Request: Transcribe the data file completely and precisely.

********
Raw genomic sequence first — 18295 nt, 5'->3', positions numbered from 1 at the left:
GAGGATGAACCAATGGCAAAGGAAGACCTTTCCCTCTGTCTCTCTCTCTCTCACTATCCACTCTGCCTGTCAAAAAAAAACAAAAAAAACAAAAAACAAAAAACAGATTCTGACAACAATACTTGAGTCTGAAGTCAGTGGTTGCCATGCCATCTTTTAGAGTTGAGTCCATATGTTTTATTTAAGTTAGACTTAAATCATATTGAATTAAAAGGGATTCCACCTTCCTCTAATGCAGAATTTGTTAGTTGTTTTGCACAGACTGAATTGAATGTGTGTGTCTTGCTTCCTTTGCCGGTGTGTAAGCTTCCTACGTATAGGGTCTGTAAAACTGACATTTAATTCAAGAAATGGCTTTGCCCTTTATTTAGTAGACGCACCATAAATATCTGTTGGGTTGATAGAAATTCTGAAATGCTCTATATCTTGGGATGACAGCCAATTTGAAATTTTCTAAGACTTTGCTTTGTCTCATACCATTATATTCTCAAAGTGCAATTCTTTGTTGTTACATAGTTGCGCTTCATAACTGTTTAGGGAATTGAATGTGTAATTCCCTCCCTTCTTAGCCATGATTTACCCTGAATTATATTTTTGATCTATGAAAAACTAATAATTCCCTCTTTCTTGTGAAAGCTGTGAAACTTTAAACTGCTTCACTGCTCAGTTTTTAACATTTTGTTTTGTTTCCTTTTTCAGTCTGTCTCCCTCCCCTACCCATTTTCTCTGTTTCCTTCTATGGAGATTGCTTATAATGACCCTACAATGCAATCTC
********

Raw genomic sequence first — 18295 nt, 5'->3', positions numbered from 1 at the left:
GAGGATGAACCAATGGCAAAGGAAGACCTTTCCCTCTGTCTCTCTCTCTCTCACTATCCACTCTGCCTGTCAAAAAAAAACAAAAAAAACAAAAAACAAAAAACAGATTCTGACAACAATACTTGAGTCTGAAGTCAGTGGTTGCCATGCCATCTTTTAGAGTTGAGTCCATATGTTTTATTTAAGTTAGACTTAAATCATATTGAATTAAAAGGGATTCCACCTTCCTCTAATGCAGAATTTGTTAGTTGTTTTGCACAGACTGAATTGAATGTGTGTGTCTTGCTTCCTTTGCCGGTGTGTAAGCTTCCTACGTATAGGGTCTGTAAAACTGACATTTAATTCAAGAAATGGCTTTGCCCTTTATTTAGTAGACGCACCATAAATATCTGTTGGGTTGATAGAAATTCTGAAATGCTCTATATCTTGGGATGACAGCCAATTTGAAATTTTCTAAGACTTTGCTTTGTCTCATACCATTATATTCTCAAAGTGCAATTCTTTGTTGTTACATAGTTGCGCTTCATAACTGTTTAGGGAATTGAATGTGTAATTCCCTCCCTTCTTAGCCATGATTTACCCTGAATTATATTTTTGATCTATGAAAAACTAATAATTCCCTCTTTCTTGTGAAAGCTGTGAAACTTTAAACTGCTTCACTGCTCAGTTTTTAACATTTTGTTTTGTTTCCTTTTTCAGTCTGTCTCCCTCCCCTACCCATTTTCTCTGTTTCCTTCTATGGAGATTGCTTATAATGACCCTACAATGCAATCTC